Most big stories go for a flashy ending and some quick action
descending towards the credits. Luke blows up the Death Star
and gets a medal, R2 spins around, we all laugh. Indiana Jones
doesn't look into the Lost Ark and goes for a drink with Marion,
the ark gets locked away in a warehouse, we all smile knowingly
and go "heh."
In Enchanted Arms, you defeat an artificial tool built
to make men like God, go home, and hold your best friend down
for a big, sloppy, public gay kiss that causes women and children
all around you to flinch and look away in shock. Roll credits.
Enchanted Arms is a hilariously Japanese RPG exclusive
to the X-Box 360, produced primarily so that Microsoft could
say to the far eastern market, "Hey, we totally tried to appeal
to you this time."
Indeed, the 360's colossal failure overseas can be attributed
to Microsoft's longstanding corporate policy of focusing on
the Australian, European and North American markets -- or as
others may put it, "marketing to regions where people spend
money instead of freaking out over whether a second elevator
in their office building is causing too much global warming."
But with this game Microsoft throws that policy out the door
and welcomes our squid- and shark fin-devouring neighbors from
the Pacific to the XBox's super fun time happy panda number
one gamer table. More Japanese RPGs are on their way to the
console, including two developed by a former mastermind behind
SquareEnix's Final Fantasy series, so we can all look
forward to more of the same thing we've been playing since 1997
in the near future. Only with no jagged PS2 polygons for us
to cut ourselves on mid-game.
See, everything about the story line of Enchanted Arms
is about as formulaic as it could possibly be, just like every
other Japanese RPG ever made. You start off playing as Atsuma,
the game's protagonist, who is a university student in Yokohama,
a city with the correct ratio of consonants to vowels for it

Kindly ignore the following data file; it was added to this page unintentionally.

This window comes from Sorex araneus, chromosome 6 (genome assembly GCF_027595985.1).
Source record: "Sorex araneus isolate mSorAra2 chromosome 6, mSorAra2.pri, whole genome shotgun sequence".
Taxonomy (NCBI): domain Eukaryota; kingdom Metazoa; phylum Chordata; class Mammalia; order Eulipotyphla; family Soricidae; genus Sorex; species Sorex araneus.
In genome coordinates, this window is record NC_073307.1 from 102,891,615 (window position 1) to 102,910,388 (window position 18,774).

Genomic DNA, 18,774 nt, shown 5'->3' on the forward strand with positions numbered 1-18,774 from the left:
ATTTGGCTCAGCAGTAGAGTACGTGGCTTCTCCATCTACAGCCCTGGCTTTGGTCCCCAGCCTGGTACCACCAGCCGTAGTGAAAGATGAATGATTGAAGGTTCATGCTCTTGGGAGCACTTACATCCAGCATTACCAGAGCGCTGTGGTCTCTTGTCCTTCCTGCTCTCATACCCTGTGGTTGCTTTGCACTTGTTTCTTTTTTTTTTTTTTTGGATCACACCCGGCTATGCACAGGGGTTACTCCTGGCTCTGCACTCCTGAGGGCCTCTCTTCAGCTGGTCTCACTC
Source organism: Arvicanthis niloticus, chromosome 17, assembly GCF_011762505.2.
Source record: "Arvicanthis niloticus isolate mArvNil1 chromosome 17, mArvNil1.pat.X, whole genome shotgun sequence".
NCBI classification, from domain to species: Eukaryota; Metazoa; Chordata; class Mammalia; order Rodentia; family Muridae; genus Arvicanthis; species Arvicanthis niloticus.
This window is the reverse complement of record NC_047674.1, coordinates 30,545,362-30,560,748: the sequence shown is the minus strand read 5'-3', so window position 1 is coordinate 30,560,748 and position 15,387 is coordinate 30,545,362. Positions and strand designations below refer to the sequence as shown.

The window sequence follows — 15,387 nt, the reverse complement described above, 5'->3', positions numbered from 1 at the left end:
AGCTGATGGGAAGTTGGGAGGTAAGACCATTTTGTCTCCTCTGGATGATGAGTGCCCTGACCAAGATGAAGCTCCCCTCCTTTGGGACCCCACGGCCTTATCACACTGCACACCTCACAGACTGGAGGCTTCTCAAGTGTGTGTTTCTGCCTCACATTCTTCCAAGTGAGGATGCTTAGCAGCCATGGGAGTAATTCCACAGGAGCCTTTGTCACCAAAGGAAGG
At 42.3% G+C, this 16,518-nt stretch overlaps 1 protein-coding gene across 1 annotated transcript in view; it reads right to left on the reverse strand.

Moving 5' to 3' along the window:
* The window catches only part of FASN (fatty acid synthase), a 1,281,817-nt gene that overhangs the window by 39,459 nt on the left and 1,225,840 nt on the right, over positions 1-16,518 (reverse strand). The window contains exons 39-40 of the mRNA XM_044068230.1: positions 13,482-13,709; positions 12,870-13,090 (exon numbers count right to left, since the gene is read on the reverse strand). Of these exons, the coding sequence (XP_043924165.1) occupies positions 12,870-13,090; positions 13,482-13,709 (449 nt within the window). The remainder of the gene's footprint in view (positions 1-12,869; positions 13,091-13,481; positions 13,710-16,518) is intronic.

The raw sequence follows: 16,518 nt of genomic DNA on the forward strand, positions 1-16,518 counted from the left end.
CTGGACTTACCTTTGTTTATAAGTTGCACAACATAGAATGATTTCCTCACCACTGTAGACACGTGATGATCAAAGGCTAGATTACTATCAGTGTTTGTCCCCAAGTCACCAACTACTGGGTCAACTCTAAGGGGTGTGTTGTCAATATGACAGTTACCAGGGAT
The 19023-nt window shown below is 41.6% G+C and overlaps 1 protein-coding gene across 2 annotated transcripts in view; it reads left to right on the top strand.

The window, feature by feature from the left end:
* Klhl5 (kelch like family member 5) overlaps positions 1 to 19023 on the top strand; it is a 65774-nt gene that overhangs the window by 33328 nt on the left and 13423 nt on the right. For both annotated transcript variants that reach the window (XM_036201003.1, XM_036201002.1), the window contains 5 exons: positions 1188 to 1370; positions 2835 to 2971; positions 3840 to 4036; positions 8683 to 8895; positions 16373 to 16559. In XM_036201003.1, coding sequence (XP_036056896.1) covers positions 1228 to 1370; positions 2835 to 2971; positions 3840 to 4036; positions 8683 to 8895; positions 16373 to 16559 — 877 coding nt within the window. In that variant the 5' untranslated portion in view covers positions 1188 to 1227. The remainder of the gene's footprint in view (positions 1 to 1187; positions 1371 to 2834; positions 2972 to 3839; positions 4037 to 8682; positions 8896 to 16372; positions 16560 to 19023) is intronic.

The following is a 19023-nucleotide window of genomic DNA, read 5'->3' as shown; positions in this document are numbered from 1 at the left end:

to be assumed to be a real Japanese city. Atsuma, like every
other RPG protagonist, is your standard dull-witted youth who
mostly has conversations with people about his enchanted right
arm and its ultimate destiny.
Enchanted right arm.
The game thrusts you into a boss battle without giving you
so much as a clue as to how to actually play, so if this is
your first Japanese RPG, you're going to be really confused
for about 45 seconds while you get used to the overly simplistic
and boring combat controls. It's turn-based, and really reminded
me of that holographic chess game from Star Wars that
Chewie played with R2D2. (For younger readers who lack the attention
span to sit through A New Hope, it reminded me of Pokémon.)
After you get through this sequence, you are then given the
option to go through a basic and useless yet lengthy combat
Everything in the game, from elevators and ladders to doors
and mine carts, is activated by walking up to it and pushing
"A." However, every party member you drag along with you feels
the need to inform of you of this fact as you near a new interactive
object. Then they chastise you for being too dumb to know it
already. It isn't so much that its inconvenient, as much as
it really hurt my feelings with all the name-calling.
Blah Blah Blah Ancient Evil
Finally you enter the game story, where you meet your first
companions, Toya and Makoto. (Hilariously enough, the American
voice actors for Toya and Atsuma pronounce Makoto's name completely
differently. You say "Muh-kah-to," I say "Muh-ko-to.") The story
is about the re-emergence of artificial intelligence military
industrial complex blah blah blah ancient evil whatever genocide,
but as you can tell in my lack of interest, it's really secondary
to some really great character development between Atsuma, his
buddies and three other party members who join up around the
ten- and twenty-hour marks.
The story itself is just an excuse to give these characters
motivation to kill quasi-sentient toys that have been out of
commision for literally a millenium. One character's father